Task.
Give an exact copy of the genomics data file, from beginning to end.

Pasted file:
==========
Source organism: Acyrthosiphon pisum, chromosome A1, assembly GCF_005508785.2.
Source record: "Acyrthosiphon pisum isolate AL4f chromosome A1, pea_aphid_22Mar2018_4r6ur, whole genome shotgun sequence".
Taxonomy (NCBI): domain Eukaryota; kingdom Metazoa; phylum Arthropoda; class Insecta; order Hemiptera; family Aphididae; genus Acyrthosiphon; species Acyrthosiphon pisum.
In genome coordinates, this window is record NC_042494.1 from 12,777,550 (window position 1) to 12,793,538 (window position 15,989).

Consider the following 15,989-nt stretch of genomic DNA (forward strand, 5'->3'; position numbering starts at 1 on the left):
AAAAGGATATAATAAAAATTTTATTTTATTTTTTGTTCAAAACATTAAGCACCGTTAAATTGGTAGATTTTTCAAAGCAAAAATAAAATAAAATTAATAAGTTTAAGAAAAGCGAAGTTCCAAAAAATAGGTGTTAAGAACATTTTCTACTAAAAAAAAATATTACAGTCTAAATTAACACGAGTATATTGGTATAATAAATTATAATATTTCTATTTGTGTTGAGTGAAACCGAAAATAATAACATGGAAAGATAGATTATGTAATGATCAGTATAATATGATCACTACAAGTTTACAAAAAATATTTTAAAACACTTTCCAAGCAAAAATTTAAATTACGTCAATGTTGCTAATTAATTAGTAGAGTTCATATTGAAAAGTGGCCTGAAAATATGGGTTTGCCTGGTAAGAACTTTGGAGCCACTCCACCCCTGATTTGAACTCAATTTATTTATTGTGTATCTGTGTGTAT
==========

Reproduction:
Source organism: Acyrthosiphon pisum, chromosome A1, assembly GCF_005508785.2.
Source record: "Acyrthosiphon pisum isolate AL4f chromosome A1, pea_aphid_22Mar2018_4r6ur, whole genome shotgun sequence".
Taxonomy (NCBI): domain Eukaryota; kingdom Metazoa; phylum Arthropoda; class Insecta; order Hemiptera; family Aphididae; genus Acyrthosiphon; species Acyrthosiphon pisum.
In genome coordinates, this window is record NC_042494.1 from 12,777,550 (window position 1) to 12,793,538 (window position 15,989).

Consider the following 15,989-nt stretch of genomic DNA (forward strand, 5'->3'; position numbering starts at 1 on the left):
AAAAGGATATAATAAAAATTTTATTTTATTTTTTGTTCAAAACATTAAGCACCGTTAAATTGGTAGATTTTTCAAAGCAAAAATAAAATAAAATTAATAAGTTTAAGAAAAGCGAAGTTCCAAAAAATAGGTGTTAAGAACATTTTCTACTAAAAAAAAATATTACAGTCTAAATTAACACGAGTATATTGGTATAATAAATTATAATATTTCTATTTGTGTTGAGTGAAACCGAAAATAATAACATGGAAAGATAGATTATGTAATGATCAGTATAATATGATCACTACAAGTTTACAAAAAATATTTTAAAACACTTTCCAAGCAAAAATTTAAATTACGTCAATGTTGCTAATTAATTAGTAGAGTTCATATTGAAAAGTGGCCTGAAAATATGGGTTTGCCTGGTAAGAACTTTGGAGCCACTCCACCCCTGATTTGAACTCAATTTATTTATTGTGTATCTGTGTGTAT